The eleventh hour of the eleventh day of the eleventh month in 1918 resulted in the end of “the war to end all wars.” The armistice agreement of World War I between the Allies and Germany led to the creation of a day celebrating peace and honoring those who fought during the Great War. While celebrating the first Armistice Day, President Woodrow Wilson stated, “To us in America, the reflections of Armistice Day will be filled with solemn pride in the heroism of those who died in the country’s service and with gratitude for the victory, both because of the thing from which it has freed us and because of the opportunity it has given America to show her sympathy with peace and justice in the councils of the nations.”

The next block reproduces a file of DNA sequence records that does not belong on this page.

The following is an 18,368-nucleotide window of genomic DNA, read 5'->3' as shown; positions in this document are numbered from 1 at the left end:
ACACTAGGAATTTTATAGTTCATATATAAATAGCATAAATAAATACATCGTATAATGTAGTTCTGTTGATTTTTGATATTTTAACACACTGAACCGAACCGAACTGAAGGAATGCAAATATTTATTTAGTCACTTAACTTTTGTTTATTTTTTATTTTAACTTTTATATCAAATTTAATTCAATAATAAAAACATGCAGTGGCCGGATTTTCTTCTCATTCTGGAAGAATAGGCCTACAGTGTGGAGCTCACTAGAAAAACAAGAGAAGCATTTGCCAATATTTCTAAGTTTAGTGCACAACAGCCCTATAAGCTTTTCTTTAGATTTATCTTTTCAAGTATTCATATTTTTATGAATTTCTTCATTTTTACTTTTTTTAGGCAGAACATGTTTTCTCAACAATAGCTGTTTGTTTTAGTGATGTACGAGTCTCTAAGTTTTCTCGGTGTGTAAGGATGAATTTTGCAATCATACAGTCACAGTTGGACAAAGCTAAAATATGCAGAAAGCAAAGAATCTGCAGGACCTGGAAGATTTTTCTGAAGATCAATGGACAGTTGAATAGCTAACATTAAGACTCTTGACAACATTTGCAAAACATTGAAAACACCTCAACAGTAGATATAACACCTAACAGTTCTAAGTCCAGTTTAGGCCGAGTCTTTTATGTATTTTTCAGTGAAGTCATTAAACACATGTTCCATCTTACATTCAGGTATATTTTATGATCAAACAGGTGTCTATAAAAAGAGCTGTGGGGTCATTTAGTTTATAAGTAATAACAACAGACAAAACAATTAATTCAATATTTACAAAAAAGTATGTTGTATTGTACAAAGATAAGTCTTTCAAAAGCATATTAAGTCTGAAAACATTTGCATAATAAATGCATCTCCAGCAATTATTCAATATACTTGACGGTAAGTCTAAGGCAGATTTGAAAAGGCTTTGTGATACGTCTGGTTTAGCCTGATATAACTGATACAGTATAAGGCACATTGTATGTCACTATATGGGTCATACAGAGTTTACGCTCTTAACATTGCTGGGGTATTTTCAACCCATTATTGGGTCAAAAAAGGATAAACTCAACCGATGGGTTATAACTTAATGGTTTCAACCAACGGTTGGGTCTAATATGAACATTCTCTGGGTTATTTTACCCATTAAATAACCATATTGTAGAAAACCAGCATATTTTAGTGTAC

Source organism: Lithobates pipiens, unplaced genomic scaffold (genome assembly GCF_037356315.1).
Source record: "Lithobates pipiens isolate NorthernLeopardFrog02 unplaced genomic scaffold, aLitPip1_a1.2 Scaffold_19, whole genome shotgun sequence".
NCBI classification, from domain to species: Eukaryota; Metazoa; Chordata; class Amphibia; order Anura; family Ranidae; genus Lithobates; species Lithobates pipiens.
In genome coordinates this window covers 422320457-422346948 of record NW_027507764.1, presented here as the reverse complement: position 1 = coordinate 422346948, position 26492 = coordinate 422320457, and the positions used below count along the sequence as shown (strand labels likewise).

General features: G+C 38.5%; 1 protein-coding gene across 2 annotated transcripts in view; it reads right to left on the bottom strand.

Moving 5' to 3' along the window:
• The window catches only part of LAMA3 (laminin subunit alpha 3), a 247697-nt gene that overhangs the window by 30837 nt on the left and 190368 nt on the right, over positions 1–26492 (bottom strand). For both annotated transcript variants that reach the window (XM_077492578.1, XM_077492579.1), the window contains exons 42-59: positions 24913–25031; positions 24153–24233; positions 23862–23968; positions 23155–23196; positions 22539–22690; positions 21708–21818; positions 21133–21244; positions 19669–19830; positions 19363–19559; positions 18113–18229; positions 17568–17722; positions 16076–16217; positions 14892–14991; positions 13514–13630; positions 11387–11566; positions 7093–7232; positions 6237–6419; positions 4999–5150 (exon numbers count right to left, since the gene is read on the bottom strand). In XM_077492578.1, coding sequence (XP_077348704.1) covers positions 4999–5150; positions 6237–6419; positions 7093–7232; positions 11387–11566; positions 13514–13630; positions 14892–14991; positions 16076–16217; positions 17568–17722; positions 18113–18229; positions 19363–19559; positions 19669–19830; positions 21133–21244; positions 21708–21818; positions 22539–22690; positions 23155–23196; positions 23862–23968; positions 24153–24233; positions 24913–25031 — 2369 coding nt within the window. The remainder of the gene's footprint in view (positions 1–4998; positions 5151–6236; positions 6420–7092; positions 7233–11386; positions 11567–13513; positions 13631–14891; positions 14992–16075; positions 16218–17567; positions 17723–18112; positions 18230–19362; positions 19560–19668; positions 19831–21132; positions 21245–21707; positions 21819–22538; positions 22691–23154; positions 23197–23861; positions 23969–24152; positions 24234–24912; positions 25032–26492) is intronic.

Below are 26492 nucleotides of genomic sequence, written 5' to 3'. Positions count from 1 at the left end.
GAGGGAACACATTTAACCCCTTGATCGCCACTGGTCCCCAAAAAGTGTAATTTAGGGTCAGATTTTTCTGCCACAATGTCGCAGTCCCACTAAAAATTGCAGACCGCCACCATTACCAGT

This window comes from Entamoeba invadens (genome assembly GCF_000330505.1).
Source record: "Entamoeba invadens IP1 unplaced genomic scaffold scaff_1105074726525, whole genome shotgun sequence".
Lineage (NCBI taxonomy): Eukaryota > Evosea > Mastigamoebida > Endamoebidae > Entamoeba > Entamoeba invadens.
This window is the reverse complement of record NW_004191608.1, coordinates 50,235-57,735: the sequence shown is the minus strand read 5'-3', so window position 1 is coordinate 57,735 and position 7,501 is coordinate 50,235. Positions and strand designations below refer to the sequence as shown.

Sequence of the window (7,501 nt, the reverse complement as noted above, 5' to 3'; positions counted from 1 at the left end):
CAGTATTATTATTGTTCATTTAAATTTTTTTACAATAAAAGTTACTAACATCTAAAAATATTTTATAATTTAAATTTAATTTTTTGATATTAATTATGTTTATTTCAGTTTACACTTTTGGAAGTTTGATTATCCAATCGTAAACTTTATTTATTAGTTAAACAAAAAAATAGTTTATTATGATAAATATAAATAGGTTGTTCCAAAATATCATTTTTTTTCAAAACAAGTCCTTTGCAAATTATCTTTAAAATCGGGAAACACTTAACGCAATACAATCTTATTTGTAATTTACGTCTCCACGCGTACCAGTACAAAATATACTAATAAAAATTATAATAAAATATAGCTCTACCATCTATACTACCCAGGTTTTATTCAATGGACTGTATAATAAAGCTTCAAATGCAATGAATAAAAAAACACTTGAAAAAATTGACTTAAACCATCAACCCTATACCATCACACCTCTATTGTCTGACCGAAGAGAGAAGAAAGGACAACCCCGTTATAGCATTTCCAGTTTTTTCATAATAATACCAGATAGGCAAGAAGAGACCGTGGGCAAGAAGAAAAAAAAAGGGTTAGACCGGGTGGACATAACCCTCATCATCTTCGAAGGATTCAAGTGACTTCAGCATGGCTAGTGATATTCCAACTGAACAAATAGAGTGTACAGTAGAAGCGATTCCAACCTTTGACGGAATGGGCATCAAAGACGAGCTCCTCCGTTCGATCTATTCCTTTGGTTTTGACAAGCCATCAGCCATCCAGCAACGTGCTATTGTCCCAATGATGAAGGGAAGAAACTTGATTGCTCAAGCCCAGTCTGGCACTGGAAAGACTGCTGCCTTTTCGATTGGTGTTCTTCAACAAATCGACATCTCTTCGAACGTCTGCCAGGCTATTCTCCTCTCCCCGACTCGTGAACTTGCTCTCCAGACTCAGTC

During the early celebrations of Armistice Day, business transactions were briefly halted beginning at 11:00 am, proceeding parades and public gatherings to honor those who served in World War I and brought peace to America. In 1954, after the conclusions of World War II and the Korean War, veteran service organizations persuaded the American government that the Act of 1938, which made Armistice Day a legal holiday, should be amended to include veterans of all wars, thus changing the name to Veterans Day.
Over the years, several other military changes and commemorations came into effect on November 11th. On November 11, 1942, the draft age was expanded with on the onset of World War I. The registration of men between the ages of 21 and 36 was changed to include men between the ages of 18 and 37. By the end of the war, approximately 34 million men had registered, and 10 million had been taken into military service. On November 11, 1921, the Tomb of the Unknown was dedicated by President Warren G. Harding at Arlington National Cemetery during an Armistice Day celebration, a tradition which has been followed by the nation’s presidents ever since.